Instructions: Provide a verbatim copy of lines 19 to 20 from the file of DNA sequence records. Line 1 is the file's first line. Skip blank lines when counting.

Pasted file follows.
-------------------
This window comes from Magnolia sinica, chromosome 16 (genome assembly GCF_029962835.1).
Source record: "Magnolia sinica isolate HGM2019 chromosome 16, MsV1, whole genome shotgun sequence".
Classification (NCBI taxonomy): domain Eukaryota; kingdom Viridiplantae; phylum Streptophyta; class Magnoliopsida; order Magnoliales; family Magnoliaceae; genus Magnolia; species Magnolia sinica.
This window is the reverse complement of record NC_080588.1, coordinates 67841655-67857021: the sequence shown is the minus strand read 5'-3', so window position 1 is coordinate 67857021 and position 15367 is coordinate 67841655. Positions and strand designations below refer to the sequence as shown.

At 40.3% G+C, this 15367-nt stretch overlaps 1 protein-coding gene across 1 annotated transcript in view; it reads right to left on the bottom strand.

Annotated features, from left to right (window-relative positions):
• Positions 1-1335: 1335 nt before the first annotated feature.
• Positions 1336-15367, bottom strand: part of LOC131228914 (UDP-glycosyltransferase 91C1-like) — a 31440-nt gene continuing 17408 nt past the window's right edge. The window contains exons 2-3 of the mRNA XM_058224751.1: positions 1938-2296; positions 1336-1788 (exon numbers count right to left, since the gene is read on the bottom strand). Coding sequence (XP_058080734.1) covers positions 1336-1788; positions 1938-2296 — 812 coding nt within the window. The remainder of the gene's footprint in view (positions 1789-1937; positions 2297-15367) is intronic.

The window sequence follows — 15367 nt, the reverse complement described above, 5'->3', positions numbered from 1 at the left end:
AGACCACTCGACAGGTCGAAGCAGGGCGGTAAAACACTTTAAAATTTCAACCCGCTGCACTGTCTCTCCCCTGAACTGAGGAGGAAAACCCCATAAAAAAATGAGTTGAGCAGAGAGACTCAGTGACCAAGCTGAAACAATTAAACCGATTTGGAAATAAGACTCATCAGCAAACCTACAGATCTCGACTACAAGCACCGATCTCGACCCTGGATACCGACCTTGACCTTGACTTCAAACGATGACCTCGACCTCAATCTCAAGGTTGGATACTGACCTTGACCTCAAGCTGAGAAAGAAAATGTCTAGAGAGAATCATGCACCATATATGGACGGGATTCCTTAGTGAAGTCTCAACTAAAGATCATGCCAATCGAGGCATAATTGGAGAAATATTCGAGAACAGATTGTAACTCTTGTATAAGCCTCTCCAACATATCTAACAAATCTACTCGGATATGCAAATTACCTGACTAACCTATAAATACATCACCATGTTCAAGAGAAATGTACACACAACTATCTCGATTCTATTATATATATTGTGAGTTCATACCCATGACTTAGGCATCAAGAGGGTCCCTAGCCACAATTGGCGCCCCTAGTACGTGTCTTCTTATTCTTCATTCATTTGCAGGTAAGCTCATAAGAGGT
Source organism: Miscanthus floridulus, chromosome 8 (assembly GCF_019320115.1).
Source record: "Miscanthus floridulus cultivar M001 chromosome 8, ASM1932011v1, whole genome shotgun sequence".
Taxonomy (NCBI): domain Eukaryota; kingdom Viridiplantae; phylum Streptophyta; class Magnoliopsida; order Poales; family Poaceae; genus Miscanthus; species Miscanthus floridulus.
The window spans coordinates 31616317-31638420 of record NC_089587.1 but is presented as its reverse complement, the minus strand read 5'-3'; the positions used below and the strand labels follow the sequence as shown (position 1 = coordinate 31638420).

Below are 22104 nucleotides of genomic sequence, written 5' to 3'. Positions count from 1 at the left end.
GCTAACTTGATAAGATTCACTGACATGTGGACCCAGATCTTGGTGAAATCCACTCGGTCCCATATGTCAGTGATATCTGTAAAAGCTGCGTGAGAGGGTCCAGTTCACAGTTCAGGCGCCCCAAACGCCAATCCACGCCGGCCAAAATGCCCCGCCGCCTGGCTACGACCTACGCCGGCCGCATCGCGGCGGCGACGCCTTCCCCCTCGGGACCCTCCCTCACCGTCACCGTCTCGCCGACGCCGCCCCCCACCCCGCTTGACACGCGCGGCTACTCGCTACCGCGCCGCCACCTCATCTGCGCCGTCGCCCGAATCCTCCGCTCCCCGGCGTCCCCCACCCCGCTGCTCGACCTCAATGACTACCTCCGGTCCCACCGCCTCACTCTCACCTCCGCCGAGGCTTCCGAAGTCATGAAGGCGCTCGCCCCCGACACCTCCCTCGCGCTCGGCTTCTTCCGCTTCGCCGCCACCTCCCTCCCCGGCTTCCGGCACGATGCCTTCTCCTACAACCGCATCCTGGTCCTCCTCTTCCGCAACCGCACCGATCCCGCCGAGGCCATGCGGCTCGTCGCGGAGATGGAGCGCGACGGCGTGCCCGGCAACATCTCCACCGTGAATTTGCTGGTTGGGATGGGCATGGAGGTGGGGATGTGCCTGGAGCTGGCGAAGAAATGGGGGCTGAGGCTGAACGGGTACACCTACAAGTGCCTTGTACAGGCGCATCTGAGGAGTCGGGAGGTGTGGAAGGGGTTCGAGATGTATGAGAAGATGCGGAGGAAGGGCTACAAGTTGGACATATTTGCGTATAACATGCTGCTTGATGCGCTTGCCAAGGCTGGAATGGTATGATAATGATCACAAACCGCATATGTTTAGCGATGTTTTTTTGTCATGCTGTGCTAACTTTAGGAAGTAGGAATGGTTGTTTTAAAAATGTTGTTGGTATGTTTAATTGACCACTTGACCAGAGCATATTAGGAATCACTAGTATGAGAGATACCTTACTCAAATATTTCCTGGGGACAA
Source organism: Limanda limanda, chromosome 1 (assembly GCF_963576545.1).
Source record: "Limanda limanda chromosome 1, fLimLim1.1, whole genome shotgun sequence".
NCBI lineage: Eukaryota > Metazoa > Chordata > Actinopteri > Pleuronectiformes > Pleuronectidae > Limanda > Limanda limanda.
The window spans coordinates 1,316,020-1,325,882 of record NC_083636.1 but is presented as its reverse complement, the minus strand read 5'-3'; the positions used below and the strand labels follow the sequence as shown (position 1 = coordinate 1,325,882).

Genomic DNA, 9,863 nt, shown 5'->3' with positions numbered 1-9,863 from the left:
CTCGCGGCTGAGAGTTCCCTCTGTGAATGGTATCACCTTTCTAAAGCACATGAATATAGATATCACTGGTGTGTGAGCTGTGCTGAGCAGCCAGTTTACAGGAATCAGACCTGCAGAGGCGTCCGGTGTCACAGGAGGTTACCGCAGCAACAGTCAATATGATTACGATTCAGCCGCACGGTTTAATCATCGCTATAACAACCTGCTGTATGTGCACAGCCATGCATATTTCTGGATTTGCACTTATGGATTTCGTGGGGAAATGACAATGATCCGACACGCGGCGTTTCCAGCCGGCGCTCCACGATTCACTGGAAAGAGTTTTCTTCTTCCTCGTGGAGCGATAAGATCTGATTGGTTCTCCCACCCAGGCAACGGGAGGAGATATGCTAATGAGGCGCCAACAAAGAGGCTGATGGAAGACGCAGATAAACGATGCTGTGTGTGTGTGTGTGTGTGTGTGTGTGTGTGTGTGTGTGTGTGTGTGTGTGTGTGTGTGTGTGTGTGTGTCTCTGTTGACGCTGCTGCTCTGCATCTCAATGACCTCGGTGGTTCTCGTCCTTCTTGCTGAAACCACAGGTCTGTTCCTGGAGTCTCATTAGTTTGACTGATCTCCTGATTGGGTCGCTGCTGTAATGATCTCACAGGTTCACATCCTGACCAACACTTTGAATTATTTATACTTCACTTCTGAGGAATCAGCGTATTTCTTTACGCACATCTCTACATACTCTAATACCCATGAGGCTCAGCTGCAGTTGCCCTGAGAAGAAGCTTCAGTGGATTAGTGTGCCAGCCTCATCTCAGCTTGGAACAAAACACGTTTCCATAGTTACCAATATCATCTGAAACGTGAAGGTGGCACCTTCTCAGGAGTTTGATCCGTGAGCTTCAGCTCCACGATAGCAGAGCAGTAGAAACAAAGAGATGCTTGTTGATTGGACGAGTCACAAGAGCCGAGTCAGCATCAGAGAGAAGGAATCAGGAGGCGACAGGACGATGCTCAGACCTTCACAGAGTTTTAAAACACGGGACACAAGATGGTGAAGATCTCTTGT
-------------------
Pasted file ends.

NCBI lineage: Eukaryota > Metazoa > Chordata > Actinopteri > Pleuronectiformes > Pleuronectidae > Limanda > Limanda limanda.
The window spans coordinates 1,316,020-1,325,882 of record NC_083636.1 but is presented as its reverse complement, the minus strand read 5'-3'; the positions used below and the strand labels follow the sequence as shown (position 1 = coordinate 1,325,882).